Including an animated performance might have other benefits. People tend to rate acapella or instrumental compositions better when they are able to see the interpreter (Wapnick, Darrow, Kovacs, & Dalrymple, 1997; Wapnick, Mazza, & Darrow, 1998). And while, in the case of instrumental melodies, this doesn’t make people experience more positive, tense or exciting moods (Vines, Krumhansl, Wanderlev, Dalca, & Levitin, 2011; Vuoskoski, Gatti, Spence, & Clarke, 2016), it can make the audience more interested on the music, or even happier, depending on how expressive the performer is (Broughton & Stevens, 2009; Vines, Krumhansl, Wanderlev, Dalca, & Levitin, 2011). The results suggest that the presence of a performer adds very little to the experience of music, at least in the case of single-instrument pieces. Interestingly, they also imply that, when their appearance does make a difference, it has something to do with the way they move (3).


Unusually detailed or realistic movements during animated performances
might have an ulterior motive.


Musicians’ behavior tends to receive a special treatment by animators. Particularly in music driven stories. The openings for series like Sakamichi no Apollon, K-On! and even Angel Beats! depict musical performances with an unusual level of detail and realism. In the intro for Angel Beats!, for example, some notes are accompanied by shots of Kanade’s fingers pressing specific piano keys. This type of synchronization could be making the referred notes more noticeable, facilitating the identification of features like tempo and structure. Two variables that seem to play an important role in the induction of tension and excitement through music (van der Zwaag, Westerink, & van den Broek, 2011), as well as on its enjoyment (Rolison & Edworthy, 2013), respectively. The referred sequence also displays the performer’s hands, torso and head moving in the same manner as an experienced interpreter’s would. The depiction of both fine and gross musical gestures might permit a vicarious participation in the performance. In other words: Being able to see in great detail how an artist produces music, could be allowing viewers to feel like they are singing or playing an instrument, in the same way watching an avatar's hands turn a steering wheel make gamers feel like they are driving. There are plenty of reasons to believe that the additional effort put into these animations didn’t go to waste. But we should also remember that this particular technique hasn’t been properly tested. So it’s still possible that it has no measurable effects on the audience whatsoever.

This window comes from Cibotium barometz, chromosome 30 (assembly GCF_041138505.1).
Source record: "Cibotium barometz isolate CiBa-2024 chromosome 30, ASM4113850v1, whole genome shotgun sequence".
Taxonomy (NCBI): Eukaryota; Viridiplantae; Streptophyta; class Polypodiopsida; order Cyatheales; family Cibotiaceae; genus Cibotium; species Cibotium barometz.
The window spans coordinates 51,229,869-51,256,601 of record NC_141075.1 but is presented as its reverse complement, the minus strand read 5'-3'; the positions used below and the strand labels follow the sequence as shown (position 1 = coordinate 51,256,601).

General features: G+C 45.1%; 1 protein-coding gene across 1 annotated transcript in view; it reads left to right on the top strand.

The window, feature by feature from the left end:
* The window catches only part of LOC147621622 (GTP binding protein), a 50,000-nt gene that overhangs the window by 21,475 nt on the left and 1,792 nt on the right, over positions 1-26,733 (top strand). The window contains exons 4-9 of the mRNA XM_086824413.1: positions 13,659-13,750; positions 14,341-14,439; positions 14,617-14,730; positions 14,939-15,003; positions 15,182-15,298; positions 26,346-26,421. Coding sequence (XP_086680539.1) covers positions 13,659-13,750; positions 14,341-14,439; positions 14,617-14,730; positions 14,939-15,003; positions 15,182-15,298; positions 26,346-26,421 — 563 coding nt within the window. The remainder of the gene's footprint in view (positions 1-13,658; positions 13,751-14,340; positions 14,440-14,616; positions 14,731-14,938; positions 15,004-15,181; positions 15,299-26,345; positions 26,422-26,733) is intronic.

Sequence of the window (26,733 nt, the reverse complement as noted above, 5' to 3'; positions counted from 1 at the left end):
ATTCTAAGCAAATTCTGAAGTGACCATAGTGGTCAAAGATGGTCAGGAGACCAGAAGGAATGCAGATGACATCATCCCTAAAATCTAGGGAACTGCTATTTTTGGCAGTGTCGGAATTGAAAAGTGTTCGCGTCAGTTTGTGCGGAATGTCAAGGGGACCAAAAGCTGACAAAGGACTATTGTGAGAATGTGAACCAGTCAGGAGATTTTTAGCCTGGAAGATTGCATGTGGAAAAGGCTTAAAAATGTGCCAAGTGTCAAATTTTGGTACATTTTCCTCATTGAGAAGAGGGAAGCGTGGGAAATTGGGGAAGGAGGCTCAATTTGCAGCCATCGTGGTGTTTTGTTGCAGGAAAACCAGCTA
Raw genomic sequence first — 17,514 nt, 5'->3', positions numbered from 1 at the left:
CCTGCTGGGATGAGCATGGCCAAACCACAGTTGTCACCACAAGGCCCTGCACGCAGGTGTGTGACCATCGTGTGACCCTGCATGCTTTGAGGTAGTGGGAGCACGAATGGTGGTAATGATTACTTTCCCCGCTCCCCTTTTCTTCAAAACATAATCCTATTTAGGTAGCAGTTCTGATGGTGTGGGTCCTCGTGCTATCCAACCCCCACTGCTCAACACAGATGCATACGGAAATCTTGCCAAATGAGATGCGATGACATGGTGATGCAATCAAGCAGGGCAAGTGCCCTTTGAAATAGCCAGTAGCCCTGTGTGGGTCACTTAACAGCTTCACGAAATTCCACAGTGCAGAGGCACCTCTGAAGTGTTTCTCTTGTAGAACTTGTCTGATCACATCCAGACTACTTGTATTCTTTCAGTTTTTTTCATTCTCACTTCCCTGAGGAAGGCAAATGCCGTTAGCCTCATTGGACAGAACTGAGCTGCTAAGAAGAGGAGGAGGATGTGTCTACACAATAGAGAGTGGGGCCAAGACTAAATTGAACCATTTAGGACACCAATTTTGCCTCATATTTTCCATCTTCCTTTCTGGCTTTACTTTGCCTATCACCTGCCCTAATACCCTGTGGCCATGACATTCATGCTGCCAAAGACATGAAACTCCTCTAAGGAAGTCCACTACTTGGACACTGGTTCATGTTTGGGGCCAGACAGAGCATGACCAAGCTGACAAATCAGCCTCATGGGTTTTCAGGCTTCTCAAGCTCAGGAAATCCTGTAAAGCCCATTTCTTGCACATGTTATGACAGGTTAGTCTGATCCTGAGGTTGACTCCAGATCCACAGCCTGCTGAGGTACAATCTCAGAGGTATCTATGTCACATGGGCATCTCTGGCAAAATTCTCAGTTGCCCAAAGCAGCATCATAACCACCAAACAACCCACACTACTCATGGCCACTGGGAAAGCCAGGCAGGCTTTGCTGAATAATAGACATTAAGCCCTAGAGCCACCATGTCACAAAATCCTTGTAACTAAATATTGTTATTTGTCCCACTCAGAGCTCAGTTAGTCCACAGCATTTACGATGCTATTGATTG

Behavior isn’t the only attribute that could enhance the experience of music. Experiments have shown that sang or instrumental pieces are rated better when the performer is more attractive (Wapnick, Darrow, Kovacs, & Dalrymple, 1997; Wapnick, Mazza, & Darrow, 1998). A factor that can be particularly useful in a highly stylized medium like Anime. In Toradora, the female lead secretly rehearses a song for the school’s Christmas party. The dress and hairstyle she wears during her performance, as well as the delicate gestures she uses, contrast with the informal appearance and rough behavior displayed in previous episodes. The effort Tiga puts into her interpretation and the reaction this provokes in her friend Ryuji are probably intended to insinuate an increasing attraction between the characters. But her charming appearance could also have made the hopeful song seem more moving, and the scene more romantic. Putting the viewers in the right mood for the emotionally charged episodes that follow (4).